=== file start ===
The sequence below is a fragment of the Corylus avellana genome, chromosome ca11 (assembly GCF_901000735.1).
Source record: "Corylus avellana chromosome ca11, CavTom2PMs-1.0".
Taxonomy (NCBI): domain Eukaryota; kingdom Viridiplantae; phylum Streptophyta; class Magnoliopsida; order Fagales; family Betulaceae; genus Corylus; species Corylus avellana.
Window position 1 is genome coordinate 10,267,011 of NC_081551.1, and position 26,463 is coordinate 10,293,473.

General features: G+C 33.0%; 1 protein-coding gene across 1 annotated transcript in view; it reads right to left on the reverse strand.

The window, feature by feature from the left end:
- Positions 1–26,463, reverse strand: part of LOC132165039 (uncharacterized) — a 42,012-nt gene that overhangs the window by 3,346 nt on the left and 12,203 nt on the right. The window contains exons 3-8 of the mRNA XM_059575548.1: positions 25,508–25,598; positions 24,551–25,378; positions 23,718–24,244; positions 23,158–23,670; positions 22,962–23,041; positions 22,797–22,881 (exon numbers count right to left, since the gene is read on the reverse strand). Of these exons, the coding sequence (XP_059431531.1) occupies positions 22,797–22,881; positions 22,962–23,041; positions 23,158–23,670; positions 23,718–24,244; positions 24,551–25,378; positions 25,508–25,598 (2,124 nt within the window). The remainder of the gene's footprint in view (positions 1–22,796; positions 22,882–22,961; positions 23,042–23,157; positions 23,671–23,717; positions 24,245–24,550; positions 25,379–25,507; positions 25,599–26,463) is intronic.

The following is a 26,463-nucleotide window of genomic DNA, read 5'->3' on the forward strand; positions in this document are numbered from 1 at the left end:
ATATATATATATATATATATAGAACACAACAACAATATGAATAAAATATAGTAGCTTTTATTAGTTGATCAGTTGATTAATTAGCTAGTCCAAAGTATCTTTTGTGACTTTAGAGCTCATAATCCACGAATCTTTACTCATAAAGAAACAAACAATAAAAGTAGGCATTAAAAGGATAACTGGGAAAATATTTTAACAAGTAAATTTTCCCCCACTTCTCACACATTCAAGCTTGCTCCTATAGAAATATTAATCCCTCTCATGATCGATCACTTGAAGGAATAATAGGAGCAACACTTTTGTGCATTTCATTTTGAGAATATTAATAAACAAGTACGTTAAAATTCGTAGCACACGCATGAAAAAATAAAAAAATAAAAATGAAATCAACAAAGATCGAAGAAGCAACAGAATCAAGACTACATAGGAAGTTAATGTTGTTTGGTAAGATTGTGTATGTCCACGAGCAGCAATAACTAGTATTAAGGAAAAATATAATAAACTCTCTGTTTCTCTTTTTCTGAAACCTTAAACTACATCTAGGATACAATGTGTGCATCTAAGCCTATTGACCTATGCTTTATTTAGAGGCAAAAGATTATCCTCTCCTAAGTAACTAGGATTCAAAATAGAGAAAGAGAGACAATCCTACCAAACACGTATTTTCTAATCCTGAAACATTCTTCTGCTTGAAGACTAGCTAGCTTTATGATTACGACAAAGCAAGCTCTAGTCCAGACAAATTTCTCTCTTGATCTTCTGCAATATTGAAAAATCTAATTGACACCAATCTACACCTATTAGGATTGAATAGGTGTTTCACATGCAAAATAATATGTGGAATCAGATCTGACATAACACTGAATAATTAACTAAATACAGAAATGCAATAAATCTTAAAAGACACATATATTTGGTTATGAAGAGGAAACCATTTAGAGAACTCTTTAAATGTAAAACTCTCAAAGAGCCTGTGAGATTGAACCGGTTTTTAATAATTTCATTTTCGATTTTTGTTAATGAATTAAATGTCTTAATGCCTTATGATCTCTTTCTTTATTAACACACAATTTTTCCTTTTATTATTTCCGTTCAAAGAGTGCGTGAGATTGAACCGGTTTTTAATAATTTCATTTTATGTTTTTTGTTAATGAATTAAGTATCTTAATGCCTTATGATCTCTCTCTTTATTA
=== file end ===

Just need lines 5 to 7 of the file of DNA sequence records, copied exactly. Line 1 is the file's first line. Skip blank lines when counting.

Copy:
General features: G+C 33.0%; 1 protein-coding gene across 1 annotated transcript in view; it reads right to left on the reverse strand.

The window, feature by feature from the left end:
- Positions 1–26,463, reverse strand: part of LOC132165039 (uncharacterized) — a 42,012-nt gene that overhangs the window by 3,346 nt on the left and 12,203 nt on the right. The window contains exons 3-8 of the mRNA XM_059575548.1: positions 25,508–25,598; positions 24,551–25,378; positions 23,718–24,244; positions 23,158–23,670; positions 22,962–23,041; positions 22,797–22,881 (exon numbers count right to left, since the gene is read on the reverse strand). Of these exons, the coding sequence (XP_059431531.1) occupies positions 22,797–22,881; positions 22,962–23,041; positions 23,158–23,670; positions 23,718–24,244; positions 24,551–25,378; positions 25,508–25,598 (2,124 nt within the window). The remainder of the gene's footprint in view (positions 1–22,796; positions 22,882–22,961; positions 23,042–23,157; positions 23,671–23,717; positions 24,245–24,550; positions 25,379–25,507; positions 25,599–26,463) is intronic.